This common antioxidant actively slows the signs of ageing in human skin. A common antioxidant used as a dye in laboratories could one day be added to skin care products as way to slow the signs of ageing, a recent study on the effects of a chemical called methylene blue on human skin cells suggests. The compound did a better job of helping cells called fibroblasts survive longer, divide faster, and show fewer indicators of ageing than several other antioxidants.
"I was encouraged and excited to see skin fibroblasts, derived from individuals more than 80 years old, grow much better in methylene blue-containing medium with reduced cellular senescence markers," said lead researcher Zheng-Mei Xiong from the University of Maryland. 'Cellular senescence' is the term used to describe when normal cells stop dividing. Fibroblasts are part of a family of connective tissues responsible for producing materials such as cartilage or bone. As we age, fibroblasts produce lower amounts of collagen and higher amounts of an enzyme that breaks it apart. The Science of Sunscreen & How it Protects Your Skin. Click to enlarge With summer more or less here (stifle those sniggers, English readers), it seemed as good a time as any to examine the chemicals in sunscreen. It’s a product that many of us may take for granted, but you’ve got chemistry to thank for it preventing your skin turning lobster red in the summer sun.
There are a number of chemical molecules used in currently available sunscreens, with the exact formulation actually depending on where in the world you live. Additionally, the chemistry of these molecules can help explain why sunscreen has to be reapplied periodically. To understand the protection that sunscreen affords, we first have to understand what we’re trying to protect ourselves from. UVB (wavelength ~290-320nm) is responsible for around 5% of the UV radiation reaching Earth, with the majority of it also being absorbed by the atmosphere. So, how does sunscreen work chemically? These organic chemicals also explain, to an extent, why sunscreen has to be reapplied. Revision Quizzes for your PC, Tablet or Smartphone. 50 Awesome Chemistry Videos For The Busy Science Teacher.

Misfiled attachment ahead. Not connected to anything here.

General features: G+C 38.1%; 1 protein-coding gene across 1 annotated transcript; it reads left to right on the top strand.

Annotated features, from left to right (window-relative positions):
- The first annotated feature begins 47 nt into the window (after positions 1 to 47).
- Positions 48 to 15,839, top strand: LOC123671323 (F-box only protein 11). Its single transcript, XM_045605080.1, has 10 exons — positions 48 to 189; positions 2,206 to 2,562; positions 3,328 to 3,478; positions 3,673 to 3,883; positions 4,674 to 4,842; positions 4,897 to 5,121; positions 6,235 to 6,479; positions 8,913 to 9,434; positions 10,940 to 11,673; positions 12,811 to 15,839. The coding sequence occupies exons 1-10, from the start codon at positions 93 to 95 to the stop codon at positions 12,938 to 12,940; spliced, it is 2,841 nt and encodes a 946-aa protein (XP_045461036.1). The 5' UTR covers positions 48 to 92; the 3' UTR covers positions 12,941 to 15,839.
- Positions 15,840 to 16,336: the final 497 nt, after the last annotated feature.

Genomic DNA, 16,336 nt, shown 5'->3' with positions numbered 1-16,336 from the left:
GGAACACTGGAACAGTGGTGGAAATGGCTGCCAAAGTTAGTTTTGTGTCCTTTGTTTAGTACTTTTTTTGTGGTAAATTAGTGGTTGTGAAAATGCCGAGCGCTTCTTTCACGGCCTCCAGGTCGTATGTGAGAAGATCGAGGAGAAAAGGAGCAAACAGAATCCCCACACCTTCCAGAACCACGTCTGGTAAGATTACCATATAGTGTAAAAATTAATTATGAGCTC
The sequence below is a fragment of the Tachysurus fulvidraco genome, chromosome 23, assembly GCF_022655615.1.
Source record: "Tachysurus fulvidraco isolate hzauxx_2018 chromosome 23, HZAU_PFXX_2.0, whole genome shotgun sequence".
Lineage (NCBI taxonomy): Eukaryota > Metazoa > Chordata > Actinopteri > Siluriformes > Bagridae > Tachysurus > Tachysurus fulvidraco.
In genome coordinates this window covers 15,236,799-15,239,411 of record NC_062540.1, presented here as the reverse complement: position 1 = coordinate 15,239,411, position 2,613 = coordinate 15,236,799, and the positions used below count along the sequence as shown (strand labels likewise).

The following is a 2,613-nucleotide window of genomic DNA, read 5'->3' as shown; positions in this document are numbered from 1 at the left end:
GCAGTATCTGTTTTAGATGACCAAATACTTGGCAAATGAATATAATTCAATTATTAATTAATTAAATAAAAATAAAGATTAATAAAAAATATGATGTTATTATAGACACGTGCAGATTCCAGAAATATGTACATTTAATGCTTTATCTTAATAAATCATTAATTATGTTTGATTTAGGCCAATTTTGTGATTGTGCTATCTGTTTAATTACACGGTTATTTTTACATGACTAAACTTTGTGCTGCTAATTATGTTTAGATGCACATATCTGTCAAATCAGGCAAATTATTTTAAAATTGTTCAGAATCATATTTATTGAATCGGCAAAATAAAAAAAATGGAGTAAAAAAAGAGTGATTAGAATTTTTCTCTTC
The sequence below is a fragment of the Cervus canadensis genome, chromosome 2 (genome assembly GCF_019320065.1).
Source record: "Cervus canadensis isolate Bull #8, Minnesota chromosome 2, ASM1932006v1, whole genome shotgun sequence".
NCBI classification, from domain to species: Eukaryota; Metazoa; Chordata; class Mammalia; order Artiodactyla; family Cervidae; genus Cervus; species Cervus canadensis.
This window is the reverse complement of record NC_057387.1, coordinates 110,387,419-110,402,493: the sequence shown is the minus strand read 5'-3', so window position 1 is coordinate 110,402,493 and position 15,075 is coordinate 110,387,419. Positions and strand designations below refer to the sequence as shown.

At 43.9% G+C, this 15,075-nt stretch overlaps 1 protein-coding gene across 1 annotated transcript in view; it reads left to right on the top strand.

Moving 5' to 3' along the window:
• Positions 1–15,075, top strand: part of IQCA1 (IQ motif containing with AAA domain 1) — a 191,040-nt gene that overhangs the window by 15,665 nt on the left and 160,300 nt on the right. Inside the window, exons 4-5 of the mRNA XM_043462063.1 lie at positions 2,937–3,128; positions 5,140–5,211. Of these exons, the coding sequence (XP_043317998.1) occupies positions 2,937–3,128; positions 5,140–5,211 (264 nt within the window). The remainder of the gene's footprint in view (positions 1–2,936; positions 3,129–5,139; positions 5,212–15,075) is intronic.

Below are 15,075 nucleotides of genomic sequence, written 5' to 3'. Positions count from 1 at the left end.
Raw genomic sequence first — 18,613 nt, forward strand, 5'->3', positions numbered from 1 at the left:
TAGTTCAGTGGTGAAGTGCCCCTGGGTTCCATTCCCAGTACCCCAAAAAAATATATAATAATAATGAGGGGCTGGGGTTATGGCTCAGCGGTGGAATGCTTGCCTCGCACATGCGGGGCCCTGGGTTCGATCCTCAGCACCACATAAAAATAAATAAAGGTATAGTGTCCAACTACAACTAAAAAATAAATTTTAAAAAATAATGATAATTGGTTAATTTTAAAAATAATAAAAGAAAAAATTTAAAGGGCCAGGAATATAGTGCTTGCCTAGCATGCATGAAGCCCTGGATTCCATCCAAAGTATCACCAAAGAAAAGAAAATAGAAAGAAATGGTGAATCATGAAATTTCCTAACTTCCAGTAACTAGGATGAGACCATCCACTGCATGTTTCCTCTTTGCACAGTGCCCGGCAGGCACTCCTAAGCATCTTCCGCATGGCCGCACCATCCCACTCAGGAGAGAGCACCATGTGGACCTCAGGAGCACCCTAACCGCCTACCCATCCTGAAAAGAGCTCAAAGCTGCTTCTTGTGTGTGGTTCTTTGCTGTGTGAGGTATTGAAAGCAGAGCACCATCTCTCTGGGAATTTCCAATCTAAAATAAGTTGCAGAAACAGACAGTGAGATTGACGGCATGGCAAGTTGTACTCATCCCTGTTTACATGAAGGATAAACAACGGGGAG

Though we don’t often recognize it, chemistry defines nearly every element of our everyday lives. From the reactions that fuel the sun to the biology of our bodies to the technology in our gadgets, chemistry is at the heart of everything we do and is the central science that unites biology, physics, geology, astronomy, medicine, and countless other fields. Yet chemistry doesn’t always get the credit and recognition it deserves for playing such an awesome role in, well, everything. If you’ve been slighting chemistry, there’s no better time to give the field the credit it deserves than National Chemistry Week. Founded in 1987, the week-long event has helped bring awareness to the role chemistry plays both in our lives today and in our future. You can get in the spirit of the event by checking out a few (or all) of these amazing chemistry videos online.
Some are funny, some impressive, but all will showcase the true awesomeness of chemistry. Amazing Reactions and Experiments Lectures Courses. Chemstuff | Mr Banks's Chemistry Site. Four new element names are on the table | Science | AAAS. Time to throw out that old copy of the periodic table: New names have just been penciled in for four elements officially recognized back in December. Nihonium, moscovium, tennessine, and oganesson will grace the blocks assigned to atomic numbers 113, 115, 117, and 118, said the International Union of Pure and Applied Chemistry (IUPAC) today.
Barring any serious challenges during a 5-month public comment period that ends in November, the new names will be officially added to the table (above). Nihonium, discovered by a Japanese team, means “the land of the rising sun,” while moscovium and tennessine are named after places near the labs where they were discovered (Moscow and Tennessee, of course). And oganesson recognizes the work of Russian chemist Yuri Oganessian. By tradition, the right to suggest a name for an element is granted to its discoverer, although IUPAC has the final say.